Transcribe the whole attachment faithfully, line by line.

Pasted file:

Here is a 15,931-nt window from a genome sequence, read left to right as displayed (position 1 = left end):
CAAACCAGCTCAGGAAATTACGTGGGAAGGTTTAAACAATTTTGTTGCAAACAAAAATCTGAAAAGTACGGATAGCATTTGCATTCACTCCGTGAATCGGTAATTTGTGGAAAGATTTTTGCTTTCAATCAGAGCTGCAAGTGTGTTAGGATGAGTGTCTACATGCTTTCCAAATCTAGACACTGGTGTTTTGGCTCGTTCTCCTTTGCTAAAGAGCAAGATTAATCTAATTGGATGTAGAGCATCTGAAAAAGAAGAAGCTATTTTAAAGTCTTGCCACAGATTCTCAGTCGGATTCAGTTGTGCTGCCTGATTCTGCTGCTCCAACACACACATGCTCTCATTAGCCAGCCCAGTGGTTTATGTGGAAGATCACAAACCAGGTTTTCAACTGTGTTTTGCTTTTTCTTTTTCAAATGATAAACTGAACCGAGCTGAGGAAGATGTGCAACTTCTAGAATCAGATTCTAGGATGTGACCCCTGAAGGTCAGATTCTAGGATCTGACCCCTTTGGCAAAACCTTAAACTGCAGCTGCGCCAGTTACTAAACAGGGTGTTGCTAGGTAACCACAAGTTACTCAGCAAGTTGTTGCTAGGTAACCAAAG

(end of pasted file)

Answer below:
Here is a 15,931-nt window from a genome sequence, read left to right as displayed (position 1 = left end):
CAAACCAGCTCAGGAAATTACGTGGGAAGGTTTAAACAATTTTGTTGCAAACAAAAATCTGAAAAGTACGGATAGCATTTGCATTCACTCCGTGAATCGGTAATTTGTGGAAAGATTTTTGCTTTCAATCAGAGCTGCAAGTGTGTTAGGATGAGTGTCTACATGCTTTCCAAATCTAGACACTGGTGTTTTGGCTCGTTCTCCTTTGCTAAAGAGCAAGATTAATCTAATTGGATGTAGAGCATCTGAAAAAGAAGAAGCTATTTTAAAGTCTTGCCACAGATTCTCAGTCGGATTCAGTTGTGCTGCCTGATTCTGCTGCTCCAACACACACATGCTCTCATTAGCCAGCCCAGTGGTTTATGTGGAAGATCACAAACCAGGTTTTCAACTGTGTTTTGCTTTTTCTTTTTCAAATGATAAACTGAACCGAGCTGAGGAAGATGTGCAACTTCTAGAATCAGATTCTAGGATGTGACCCCTGAAGGTCAGATTCTAGGATCTGACCCCTTTGGCAAAACCTTAAACTGCAGCTGCGCCAGTTACTAAACAGGGTGTTGCTAGGTAACCACAAGTTACTCAGCAAGTTGTTGCTAGGTAACCAAAG